5

While I've been making it for years, hollandaise remains a fussy, error-prone sauce where the slightest error in technique, measurement, or timing results in an oily mess and a huge waste of expensive butter. I've tried the blender hollandaise, the immersion blender hollandaise, and of course classic double-boiler hollandaise, and all of these take way too much time and fail way too often (for example, Kenji neglects to mention in the 2-minute hollandaise that those 2 minutes do not include the 10-15 minutes required to clarify the butter, and that if you try to double the recipe it'll fail). And, of course, there are cheater hollandaise recipes that are completely reliable, except that they look and taste nothing like the actual sauce.

Is there a way to cheat at hollandaise, using stabilizers, additives, or alternate ingredients, that tastes approximately correct, always works, and scales up or down easily?

7

it all “boils down” to setting the sauce at the right temperature. To make it fool-proof, you need precise temperature control, which you can achieve with a sous-vide setup.

To make sous-vide hollandaise, you just need to combine all your ingredients together and cook at 75°C for 30 minutes (these figures are from a chefsteps recipe, you can play with the numbers to get to your desired consistency), and blend them while they are hot to finish your sauce.

  • 1
    Hmmm, this is an interesting approach, and looks like it would work with an improvised sous vide setup. – FuzzyChef Jan 6 at 20:13
3

A very important thing is to add some water (or lemon juice/vinegar/stock) to the yolk before starting with the rest of the emulsification.

This is something that Ruhlmann explains in more depth in Ratio. The short version: A hollandaise is a oil-in-water emulsion. It is started from the egg yolk, which provides the initial water phase, and an emulsifier in the form of lecithine. But it also contains solids and other fat, giving you very little water phase to work with. So frequently, the emulsion "switches" and becomes water-in-oil.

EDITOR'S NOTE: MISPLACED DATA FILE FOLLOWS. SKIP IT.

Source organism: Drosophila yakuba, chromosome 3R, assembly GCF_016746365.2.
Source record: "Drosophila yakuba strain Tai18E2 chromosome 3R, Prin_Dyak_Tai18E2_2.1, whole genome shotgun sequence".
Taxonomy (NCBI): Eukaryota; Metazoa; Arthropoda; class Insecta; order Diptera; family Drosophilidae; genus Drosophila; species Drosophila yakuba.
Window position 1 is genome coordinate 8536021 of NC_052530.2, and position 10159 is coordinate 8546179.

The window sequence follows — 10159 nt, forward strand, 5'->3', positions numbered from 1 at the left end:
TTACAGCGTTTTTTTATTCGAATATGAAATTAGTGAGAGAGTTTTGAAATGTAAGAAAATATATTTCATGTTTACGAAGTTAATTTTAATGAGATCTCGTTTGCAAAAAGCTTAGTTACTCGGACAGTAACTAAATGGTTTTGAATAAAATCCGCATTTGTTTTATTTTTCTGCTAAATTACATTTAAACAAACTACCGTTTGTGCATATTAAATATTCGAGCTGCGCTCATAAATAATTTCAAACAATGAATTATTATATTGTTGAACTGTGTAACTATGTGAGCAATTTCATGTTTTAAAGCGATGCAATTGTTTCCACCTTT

The maximum ratio of oil to water was found to be 7 ounces to 2 teaspoons, or about 200 ml of oil per 10 ml of water. Use less oil to be on the safe side, and, as mentioned above, start with the water phase (liquid plus yolk) and add the oil on top.

The ideal temperature is 72 Celsius, and you are indeed working with small limits, especially if you are also adding acid. But they are not absolutely tiny, +-10 C is still entirely reasonable for making hollandaise. There is no way to work around the fussiness there. Just use good temperature control. A common failure mode here is to use a double boiler such that the outside of the bowl gets too hot, and the mixture that clings to the wall of the bowl cooks through, especially the parts smeared above the standard level of the bowl. For this, use a lower temperature water bath, not vigorously boiling, go with zetaprime's suggestion for sous vide.

I have read cooks who swear at 0.5% xanthan to get the perfect hollandaise every time. I haven't used it much, but it is worth trying.

Your Answer

By clicking "Post Your Answer", you acknowledge that you have read our updated terms of service, privacy policy and cookie policy, and that your continued use of the website is subject to these policies.

Not the answer you're looking for? Browse other questions tagged or ask your own question.